A selected official can’t rule a state that has elected representatives, says Sisodia
Taking a dig at the lieutenant governor, deputy chief minister Manish Sisodia said on Monday in the Delhi assembly that voter was bigger than the elected and the elected bigger than the selected. He questioned how a ‘selected’ official (the L-G) can govern Delhi when the city has elected representatives.delhi Updated: Aug 22, 2016 21:29 IST
Taking a dig at the lieutenant governor, deputy chief minister Manish Sisodia said on Monday in the Delhi assembly that voter was bigger than the elected and the elected bigger than the selected. He questioned how a ‘selected’ official (the L-G) can govern Delhi when the city has elected representatives.
“Our fight is against the idea that Delhi will be governed by the L-G despite an elected government. When we contested elections, we knew that law and order, police and land were not under our control,” he said at the four-day session of the Assembly.
Sisodia was referring to the Delhi high court’s verdict that all decisions taken by the Delhi government have to be cleared by the lieutenant governor.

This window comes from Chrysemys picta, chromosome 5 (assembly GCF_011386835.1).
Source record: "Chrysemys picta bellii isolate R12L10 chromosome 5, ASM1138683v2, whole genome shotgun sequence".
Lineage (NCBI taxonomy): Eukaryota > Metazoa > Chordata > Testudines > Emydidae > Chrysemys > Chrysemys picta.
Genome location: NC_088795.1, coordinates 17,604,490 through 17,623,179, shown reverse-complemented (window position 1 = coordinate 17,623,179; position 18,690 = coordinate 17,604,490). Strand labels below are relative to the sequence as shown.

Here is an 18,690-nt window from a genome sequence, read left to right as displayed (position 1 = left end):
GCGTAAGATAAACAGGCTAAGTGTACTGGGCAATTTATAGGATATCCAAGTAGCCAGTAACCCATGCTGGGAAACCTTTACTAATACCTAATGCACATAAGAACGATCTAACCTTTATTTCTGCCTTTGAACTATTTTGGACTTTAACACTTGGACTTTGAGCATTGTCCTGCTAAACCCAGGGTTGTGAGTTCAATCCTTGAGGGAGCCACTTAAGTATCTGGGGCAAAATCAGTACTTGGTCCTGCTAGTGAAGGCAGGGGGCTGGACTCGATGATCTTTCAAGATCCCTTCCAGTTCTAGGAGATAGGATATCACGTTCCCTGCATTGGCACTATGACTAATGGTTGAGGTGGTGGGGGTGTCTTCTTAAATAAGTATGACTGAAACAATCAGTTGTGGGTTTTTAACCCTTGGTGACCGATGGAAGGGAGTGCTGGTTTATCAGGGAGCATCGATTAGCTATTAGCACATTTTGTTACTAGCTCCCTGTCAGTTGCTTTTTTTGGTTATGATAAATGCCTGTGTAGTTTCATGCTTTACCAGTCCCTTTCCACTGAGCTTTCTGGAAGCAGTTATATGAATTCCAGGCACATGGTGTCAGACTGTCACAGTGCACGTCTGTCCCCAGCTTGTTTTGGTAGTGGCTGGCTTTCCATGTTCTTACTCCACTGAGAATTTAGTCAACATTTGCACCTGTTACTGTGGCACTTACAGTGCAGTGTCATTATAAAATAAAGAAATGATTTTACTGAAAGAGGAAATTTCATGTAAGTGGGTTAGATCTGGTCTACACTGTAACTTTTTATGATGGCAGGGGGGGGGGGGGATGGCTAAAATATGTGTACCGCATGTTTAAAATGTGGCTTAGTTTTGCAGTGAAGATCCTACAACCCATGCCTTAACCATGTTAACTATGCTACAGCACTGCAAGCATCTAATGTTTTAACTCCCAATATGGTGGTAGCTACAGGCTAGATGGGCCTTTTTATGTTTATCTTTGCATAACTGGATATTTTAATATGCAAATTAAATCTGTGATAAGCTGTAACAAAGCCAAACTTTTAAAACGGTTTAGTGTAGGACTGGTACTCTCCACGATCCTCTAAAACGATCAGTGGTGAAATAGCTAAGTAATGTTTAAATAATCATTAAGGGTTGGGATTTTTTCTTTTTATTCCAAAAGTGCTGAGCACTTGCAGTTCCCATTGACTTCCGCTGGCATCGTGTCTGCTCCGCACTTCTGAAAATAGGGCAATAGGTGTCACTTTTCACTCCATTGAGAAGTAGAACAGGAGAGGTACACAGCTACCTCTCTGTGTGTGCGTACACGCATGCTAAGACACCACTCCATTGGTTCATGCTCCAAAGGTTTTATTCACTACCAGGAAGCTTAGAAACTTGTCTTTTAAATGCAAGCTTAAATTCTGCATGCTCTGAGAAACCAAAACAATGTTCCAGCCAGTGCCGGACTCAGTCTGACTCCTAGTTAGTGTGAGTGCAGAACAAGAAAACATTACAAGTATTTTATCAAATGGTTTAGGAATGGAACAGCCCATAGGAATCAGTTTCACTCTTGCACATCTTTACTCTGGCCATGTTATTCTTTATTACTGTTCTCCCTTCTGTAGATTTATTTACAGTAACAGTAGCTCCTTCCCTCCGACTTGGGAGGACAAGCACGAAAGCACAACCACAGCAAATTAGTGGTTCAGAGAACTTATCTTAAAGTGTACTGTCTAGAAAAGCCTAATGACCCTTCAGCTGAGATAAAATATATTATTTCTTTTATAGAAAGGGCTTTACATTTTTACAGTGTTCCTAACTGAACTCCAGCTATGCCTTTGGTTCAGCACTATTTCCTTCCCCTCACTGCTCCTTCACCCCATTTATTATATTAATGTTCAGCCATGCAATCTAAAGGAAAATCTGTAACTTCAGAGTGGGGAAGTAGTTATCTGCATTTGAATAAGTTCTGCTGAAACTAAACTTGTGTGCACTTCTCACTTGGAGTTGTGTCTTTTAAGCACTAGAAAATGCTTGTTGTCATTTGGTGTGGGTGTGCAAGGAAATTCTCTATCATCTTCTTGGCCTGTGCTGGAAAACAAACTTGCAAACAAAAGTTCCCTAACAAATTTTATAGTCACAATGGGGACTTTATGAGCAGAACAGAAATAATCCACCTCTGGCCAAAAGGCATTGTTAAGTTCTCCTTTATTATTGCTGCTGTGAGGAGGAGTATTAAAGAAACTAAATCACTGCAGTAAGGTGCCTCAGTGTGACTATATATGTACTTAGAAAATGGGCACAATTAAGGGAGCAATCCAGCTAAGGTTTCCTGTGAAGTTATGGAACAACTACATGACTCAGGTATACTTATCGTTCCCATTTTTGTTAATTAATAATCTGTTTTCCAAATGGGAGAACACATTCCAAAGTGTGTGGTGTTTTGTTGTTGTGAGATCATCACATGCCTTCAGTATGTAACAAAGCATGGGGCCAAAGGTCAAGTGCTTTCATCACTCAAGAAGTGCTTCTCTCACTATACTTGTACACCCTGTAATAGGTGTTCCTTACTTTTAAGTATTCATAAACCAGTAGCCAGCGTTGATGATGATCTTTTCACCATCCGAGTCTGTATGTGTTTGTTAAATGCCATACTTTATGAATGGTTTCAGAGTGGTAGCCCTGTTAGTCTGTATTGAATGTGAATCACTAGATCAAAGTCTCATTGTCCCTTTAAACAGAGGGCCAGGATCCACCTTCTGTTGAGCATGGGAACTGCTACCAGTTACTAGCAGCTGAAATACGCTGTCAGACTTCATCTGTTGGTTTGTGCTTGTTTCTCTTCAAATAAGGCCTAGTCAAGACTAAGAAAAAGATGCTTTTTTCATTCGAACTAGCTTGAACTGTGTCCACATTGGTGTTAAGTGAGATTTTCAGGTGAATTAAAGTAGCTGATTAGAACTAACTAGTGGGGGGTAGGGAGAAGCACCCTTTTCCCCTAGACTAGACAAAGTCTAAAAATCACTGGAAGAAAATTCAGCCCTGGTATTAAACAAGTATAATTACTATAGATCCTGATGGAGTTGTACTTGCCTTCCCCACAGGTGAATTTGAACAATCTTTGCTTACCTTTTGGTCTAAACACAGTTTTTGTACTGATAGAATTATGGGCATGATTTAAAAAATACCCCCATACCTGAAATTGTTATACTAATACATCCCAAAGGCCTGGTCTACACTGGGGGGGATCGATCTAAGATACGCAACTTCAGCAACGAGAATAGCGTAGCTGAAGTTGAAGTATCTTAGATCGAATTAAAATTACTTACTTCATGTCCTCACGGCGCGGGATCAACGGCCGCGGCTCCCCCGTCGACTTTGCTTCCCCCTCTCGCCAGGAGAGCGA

The L-G should cooperate with us on other subjects like he did with the other governments. We believe the elector is bigger than the elected and the elected is bigger than the selected. The weight of someone’s vote in Uttar Pradesh should be the same as the weight of a Delhiite,” he said.
Sisodia said the Centre wants to govern Delhi via President’s rule.
“If it was up to them (Bharatiya Janata Party), they would tear the calendar and turn back time so that February 10, 2015 never comes,” Sisodia said.
The Aam Aadmi Party (AAP) government was elected on February 10 last year.
Sisodia said the opposition had a problem with the AAP government’s style of working because the party challenged traditional norms and worked for the poor.
Party MLAs said they were answerable to the public but since work was stalled, they were not being able to give answers.
“Delhi would have become ‘jannat’ had the Centre not put a spanner in our works. For us, a manifesto is a contractual obligation. It might be a julma for others. We are accountable to the public,” said Malviya Nagar MLA, Somnath Bharati.
AAP legislators said they pin their hopes on the Supreme Court.
“The high court might have ruled against us but we are looking at the Supreme Court. It has ruled against the Centre in the case of President’s rule in Uttarakhand and Arunachal Pradesh,” said Greater Kailash MLA Saurabh Bharadwaj.
Leader of the opposition Vijender Gupta said the AAP government had chosen the path of confrontation.
“Other governments, with who the BJP can never be on the same page ideologically, have been working in their respective states without trouble. AAP has chosen the path of confrontation. We will support the government if it is ready to work according to the constitution,” he said.